GAME BIRD RESEARCH
Carrion, Scavengers, and the Ecosystem Services Provided By Mountain Lions in the Davis Mountains, Texas
Michael C. Stangl, Patricia Moody Harveson, Louis A. Harveson, and Ryan Luna
Carrion is an essential and underestimated resource in food web ecology, and a comprehensive understanding of its utilization by scavengers, both obligate and facultative, is relatively unknown. Recent studies have illuminated the reverberant effects that carrion, as a resource, and scavenging, as an ecological function, may have on the ecosystem as a whole. In the Davis Mountains, Texas, acts of predation by the lone apex predator, the mountain lion (Puma concolor), and the eradication of invasive nuisance species, such as feral hogs (Sus scrofa), for management purposes, are primary sources of carrion for scavengers.
To further understand carrion, we set motion-triggered cameras at mountain lion kill sites and feral hog carcasses to determine which members of the vertebrate community were actively scavenging on naturally and anthropogenically introduced carrion. We fitted two mountain lions with GPS collars in January 2017, and investigated nine kill sites between January 2017 and December 2018. During this time we also initiated 10 “open” feral hog carcass sites and 10 “closed” feral hog carcass sites. We documented scavengers feeding at all three carcass types for a sum of 45,276.7 min, with a sum presence of 54,034.7 min.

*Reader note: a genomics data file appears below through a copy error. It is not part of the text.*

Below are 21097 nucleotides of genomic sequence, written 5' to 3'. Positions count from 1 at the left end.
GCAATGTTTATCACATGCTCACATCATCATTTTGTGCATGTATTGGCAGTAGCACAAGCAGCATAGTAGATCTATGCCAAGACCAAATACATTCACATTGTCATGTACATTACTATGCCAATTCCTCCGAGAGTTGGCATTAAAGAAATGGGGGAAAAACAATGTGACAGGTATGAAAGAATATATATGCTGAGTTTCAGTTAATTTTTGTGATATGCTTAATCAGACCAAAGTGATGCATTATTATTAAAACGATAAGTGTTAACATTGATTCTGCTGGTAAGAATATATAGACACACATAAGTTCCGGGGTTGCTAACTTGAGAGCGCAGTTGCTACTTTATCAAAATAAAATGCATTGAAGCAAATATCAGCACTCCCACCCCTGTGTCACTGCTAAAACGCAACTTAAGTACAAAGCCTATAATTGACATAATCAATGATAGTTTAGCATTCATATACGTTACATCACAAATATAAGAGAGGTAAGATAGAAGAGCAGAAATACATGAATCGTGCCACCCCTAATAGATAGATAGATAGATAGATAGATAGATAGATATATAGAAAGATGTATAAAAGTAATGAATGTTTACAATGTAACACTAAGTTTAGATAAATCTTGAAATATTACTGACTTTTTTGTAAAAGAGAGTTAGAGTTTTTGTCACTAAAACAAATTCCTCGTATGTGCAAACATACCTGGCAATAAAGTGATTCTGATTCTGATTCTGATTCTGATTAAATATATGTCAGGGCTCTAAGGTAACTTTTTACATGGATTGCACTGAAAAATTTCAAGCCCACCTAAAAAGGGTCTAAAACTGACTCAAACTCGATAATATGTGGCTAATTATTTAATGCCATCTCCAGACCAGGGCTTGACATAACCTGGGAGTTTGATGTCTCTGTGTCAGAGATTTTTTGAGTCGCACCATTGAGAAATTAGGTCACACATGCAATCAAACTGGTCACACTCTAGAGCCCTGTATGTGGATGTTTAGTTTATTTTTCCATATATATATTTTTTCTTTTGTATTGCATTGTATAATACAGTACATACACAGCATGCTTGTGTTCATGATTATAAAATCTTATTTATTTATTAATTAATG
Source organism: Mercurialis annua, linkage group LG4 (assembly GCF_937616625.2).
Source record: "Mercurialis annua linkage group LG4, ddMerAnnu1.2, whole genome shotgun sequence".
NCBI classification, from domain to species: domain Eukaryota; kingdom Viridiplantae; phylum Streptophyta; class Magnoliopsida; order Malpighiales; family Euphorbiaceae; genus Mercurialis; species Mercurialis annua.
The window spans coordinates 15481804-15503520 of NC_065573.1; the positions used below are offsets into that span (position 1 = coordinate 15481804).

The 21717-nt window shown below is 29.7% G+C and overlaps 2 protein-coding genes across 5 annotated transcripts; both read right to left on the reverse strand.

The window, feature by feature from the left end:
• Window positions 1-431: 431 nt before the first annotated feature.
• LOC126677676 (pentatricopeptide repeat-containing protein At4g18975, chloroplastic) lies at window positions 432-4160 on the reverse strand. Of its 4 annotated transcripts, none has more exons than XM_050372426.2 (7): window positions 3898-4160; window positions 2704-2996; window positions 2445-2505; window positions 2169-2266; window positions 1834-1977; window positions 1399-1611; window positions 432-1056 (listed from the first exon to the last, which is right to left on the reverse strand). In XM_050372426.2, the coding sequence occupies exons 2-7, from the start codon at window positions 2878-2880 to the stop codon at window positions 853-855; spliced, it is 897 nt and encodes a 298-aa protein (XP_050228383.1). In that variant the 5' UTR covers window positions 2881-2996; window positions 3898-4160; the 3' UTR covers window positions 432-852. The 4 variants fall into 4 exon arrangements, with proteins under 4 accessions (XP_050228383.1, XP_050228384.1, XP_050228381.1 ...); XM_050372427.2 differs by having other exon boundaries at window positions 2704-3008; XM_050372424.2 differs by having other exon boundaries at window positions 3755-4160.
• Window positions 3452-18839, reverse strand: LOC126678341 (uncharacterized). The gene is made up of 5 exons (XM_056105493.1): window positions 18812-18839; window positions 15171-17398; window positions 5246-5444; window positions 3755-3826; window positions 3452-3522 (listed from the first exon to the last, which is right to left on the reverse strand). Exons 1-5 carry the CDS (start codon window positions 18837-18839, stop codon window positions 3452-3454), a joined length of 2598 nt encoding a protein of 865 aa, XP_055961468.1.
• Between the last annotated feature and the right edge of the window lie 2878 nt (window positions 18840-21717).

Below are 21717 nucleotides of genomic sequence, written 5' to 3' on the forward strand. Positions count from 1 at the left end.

From our data collection, we found that 11 mountain lion kill sites had a greater scavenger species richness than either of the seven open feral hog or five closed feral hog sites. We also found that mountain lion kill sites were significantly more diverse in scavenger species than all feral hog sites. The results of this study support other research that highlights the importance of apex predators, such as mountain lions, in ecosystem functionality via the facilitation of carrion to scavengers. Our research also indicates the dynamic complexities that govern scavenger communities, as is expressed in the inter- and intraspecific relationships of scavenging species.
Funding source: the Summerlee Foundation, Horizon Foundation, Sibley-Potts Foundation, The Nature Conservancy, and private donors.